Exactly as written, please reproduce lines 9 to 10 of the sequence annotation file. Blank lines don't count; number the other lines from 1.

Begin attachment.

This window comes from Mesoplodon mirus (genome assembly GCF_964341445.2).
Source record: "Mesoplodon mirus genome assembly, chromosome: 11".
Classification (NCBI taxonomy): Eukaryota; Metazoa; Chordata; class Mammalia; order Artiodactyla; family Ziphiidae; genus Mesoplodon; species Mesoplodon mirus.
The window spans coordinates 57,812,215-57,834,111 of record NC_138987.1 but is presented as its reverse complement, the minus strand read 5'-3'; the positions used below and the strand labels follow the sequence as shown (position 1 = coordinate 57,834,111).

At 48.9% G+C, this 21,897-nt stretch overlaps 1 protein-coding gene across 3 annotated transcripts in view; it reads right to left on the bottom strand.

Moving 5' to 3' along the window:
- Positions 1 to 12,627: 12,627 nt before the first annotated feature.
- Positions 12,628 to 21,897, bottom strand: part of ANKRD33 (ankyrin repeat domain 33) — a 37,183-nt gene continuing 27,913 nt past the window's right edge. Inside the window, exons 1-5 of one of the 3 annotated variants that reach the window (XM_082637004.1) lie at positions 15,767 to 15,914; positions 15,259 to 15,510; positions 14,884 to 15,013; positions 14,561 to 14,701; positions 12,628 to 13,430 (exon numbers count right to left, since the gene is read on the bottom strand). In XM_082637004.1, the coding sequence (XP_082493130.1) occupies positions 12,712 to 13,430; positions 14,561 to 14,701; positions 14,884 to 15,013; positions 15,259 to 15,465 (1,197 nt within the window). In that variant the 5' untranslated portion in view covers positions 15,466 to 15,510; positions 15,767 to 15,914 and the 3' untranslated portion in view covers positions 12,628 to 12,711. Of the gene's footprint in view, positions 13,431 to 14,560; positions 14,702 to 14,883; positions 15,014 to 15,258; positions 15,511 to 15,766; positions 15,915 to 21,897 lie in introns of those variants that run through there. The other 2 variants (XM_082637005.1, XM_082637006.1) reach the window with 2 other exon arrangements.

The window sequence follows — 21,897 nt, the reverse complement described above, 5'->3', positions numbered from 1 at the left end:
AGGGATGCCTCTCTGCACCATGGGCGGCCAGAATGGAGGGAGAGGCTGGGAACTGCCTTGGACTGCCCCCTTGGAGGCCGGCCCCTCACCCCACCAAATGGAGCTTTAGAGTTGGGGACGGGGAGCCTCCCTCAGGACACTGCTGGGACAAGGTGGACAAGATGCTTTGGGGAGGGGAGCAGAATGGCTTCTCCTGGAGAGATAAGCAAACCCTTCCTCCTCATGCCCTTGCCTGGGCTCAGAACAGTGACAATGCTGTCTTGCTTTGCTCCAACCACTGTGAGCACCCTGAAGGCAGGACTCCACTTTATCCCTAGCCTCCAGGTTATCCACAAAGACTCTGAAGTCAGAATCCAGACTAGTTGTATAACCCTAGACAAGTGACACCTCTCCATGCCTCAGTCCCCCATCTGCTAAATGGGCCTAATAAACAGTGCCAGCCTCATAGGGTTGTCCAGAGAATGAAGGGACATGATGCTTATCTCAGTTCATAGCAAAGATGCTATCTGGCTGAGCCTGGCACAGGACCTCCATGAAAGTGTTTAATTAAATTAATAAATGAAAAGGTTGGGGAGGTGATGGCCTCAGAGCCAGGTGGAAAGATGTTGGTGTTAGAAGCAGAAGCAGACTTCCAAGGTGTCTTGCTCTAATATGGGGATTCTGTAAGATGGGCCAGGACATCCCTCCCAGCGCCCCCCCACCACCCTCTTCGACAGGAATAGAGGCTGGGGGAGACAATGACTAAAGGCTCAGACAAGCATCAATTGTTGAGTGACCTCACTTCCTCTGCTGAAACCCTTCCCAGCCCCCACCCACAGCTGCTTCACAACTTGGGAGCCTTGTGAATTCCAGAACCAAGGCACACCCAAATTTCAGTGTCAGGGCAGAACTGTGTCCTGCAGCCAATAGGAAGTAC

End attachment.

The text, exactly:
The window sequence follows — 21,897 nt, the reverse complement described above, 5'->3', positions numbered from 1 at the left end:
AGGGATGCCTCTCTGCACCATGGGCGGCCAGAATGGAGGGAGAGGCTGGGAACTGCCTTGGACTGCCCCCTTGGAGGCCGGCCCCTCACCCCACCAAATGGAGCTTTAGAGTTGGGGACGGGGAGCCTCCCTCAGGACACTGCTGGGACAAGGTGGACAAGATGCTTTGGGGAGGGGAGCAGAATGGCTTCTCCTGGAGAGATAAGCAAACCCTTCCTCCTCATGCCCTTGCCTGGGCTCAGAACAGTGACAATGCTGTCTTGCTTTGCTCCAACCACTGTGAGCACCCTGAAGGCAGGACTCCACTTTATCCCTAGCCTCCAGGTTATCCACAAAGACTCTGAAGTCAGAATCCAGACTAGTTGTATAACCCTAGACAAGTGACACCTCTCCATGCCTCAGTCCCCCATCTGCTAAATGGGCCTAATAAACAGTGCCAGCCTCATAGGGTTGTCCAGAGAATGAAGGGACATGATGCTTATCTCAGTTCATAGCAAAGATGCTATCTGGCTGAGCCTGGCACAGGACCTCCATGAAAGTGTTTAATTAAATTAATAAATGAAAAGGTTGGGGAGGTGATGGCCTCAGAGCCAGGTGGAAAGATGTTGGTGTTAGAAGCAGAAGCAGACTTCCAAGGTGTCTTGCTCTAATATGGGGATTCTGTAAGATGGGCCAGGACATCCCTCCCAGCGCCCCCCCACCACCCTCTTCGACAGGAATAGAGGCTGGGGGAGACAATGACTAAAGGCTCAGACAAGCATCAATTGTTGAGTGACCTCACTTCCTCTGCTGAAACCCTTCCCAGCCCCCACCCACAGCTGCTTCACAACTTGGGAGCCTTGTGAATTCCAGAACCAAGGCACACCCAAATTTCAGTGTCAGGGCAGAACTGTGTCCTGCAGCCAATAGGAAGTAC